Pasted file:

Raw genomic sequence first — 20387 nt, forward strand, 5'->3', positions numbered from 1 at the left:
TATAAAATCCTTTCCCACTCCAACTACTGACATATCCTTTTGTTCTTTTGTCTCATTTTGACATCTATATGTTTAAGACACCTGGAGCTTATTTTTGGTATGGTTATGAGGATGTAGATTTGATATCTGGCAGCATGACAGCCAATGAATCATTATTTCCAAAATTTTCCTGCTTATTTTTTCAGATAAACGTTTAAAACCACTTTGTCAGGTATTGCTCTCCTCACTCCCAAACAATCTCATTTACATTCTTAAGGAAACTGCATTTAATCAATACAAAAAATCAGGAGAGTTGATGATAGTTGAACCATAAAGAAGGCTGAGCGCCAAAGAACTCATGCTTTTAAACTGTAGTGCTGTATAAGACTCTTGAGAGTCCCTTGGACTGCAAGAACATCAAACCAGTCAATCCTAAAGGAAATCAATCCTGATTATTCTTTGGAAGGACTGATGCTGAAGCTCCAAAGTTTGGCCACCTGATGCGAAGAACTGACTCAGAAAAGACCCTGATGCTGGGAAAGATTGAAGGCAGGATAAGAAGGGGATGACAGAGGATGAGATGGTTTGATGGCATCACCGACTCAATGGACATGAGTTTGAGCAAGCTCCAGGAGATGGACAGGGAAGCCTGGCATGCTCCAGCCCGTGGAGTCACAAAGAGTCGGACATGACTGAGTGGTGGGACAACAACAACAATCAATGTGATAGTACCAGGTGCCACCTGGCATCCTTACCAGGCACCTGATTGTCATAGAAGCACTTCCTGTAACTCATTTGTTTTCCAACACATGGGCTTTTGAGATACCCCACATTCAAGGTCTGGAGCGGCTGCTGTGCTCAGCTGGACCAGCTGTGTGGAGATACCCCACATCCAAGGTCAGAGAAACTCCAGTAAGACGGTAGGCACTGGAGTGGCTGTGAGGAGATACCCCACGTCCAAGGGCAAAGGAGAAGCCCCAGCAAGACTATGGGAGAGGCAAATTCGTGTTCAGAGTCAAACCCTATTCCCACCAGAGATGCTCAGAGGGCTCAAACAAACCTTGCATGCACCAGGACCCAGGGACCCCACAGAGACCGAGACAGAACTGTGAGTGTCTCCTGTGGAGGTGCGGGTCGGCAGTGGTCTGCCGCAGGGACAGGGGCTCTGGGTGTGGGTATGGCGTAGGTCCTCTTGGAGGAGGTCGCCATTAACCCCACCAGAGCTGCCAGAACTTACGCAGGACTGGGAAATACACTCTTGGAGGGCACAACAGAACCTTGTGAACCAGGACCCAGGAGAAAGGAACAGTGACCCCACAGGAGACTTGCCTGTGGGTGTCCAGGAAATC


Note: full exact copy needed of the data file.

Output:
Raw genomic sequence first — 20387 nt, forward strand, 5'->3', positions numbered from 1 at the left:
TATAAAATCCTTTCCCACTCCAACTACTGACATATCCTTTTGTTCTTTTGTCTCATTTTGACATCTATATGTTTAAGACACCTGGAGCTTATTTTTGGTATGGTTATGAGGATGTAGATTTGATATCTGGCAGCATGACAGCCAATGAATCATTATTTCCAAAATTTTCCTGCTTATTTTTTCAGATAAACGTTTAAAACCACTTTGTCAGGTATTGCTCTCCTCACTCCCAAACAATCTCATTTACATTCTTAAGGAAACTGCATTTAATCAATACAAAAAATCAGGAGAGTTGATGATAGTTGAACCATAAAGAAGGCTGAGCGCCAAAGAACTCATGCTTTTAAACTGTAGTGCTGTATAAGACTCTTGAGAGTCCCTTGGACTGCAAGAACATCAAACCAGTCAATCCTAAAGGAAATCAATCCTGATTATTCTTTGGAAGGACTGATGCTGAAGCTCCAAAGTTTGGCCACCTGATGCGAAGAACTGACTCAGAAAAGACCCTGATGCTGGGAAAGATTGAAGGCAGGATAAGAAGGGGATGACAGAGGATGAGATGGTTTGATGGCATCACCGACTCAATGGACATGAGTTTGAGCAAGCTCCAGGAGATGGACAGGGAAGCCTGGCATGCTCCAGCCCGTGGAGTCACAAAGAGTCGGACATGACTGAGTGGTGGGACAACAACAACAATCAATGTGATAGTACCAGGTGCCACCTGGCATCCTTACCAGGCACCTGATTGTCATAGAAGCACTTCCTGTAACTCATTTGTTTTCCAACACATGGGCTTTTGAGATACCCCACATTCAAGGTCTGGAGCGGCTGCTGTGCTCAGCTGGACCAGCTGTGTGGAGATACCCCACATCCAAGGTCAGAGAAACTCCAGTAAGACGGTAGGCACTGGAGTGGCTGTGAGGAGATACCCCACGTCCAAGGGCAAAGGAGAAGCCCCAGCAAGACTATGGGAGAGGCAAATTCGTGTTCAGAGTCAAACCCTATTCCCACCAGAGATGCTCAGAGGGCTCAAACAAACCTTGCATGCACCAGGACCCAGGGACCCCACAGAGACCGAGACAGAACTGTGAGTGTCTCCTGTGGAGGTGCGGGTCGGCAGTGGTCTGCCGCAGGGACAGGGGCTCTGGGTGTGGGTATGGCGTAGGTCCTCTTGGAGGAGGTCGCCATTAACCCCACCAGAGCTGCCAGAACTTACGCAGGACTGGGAAATACACTCTTGGAGGGCACAACAGAACCTTGTGAACCAGGACCCAGGAGAAAGGAACAGTGACCCCACAGGAGACTTGCCTGTGGGTGTCCAGGAAATC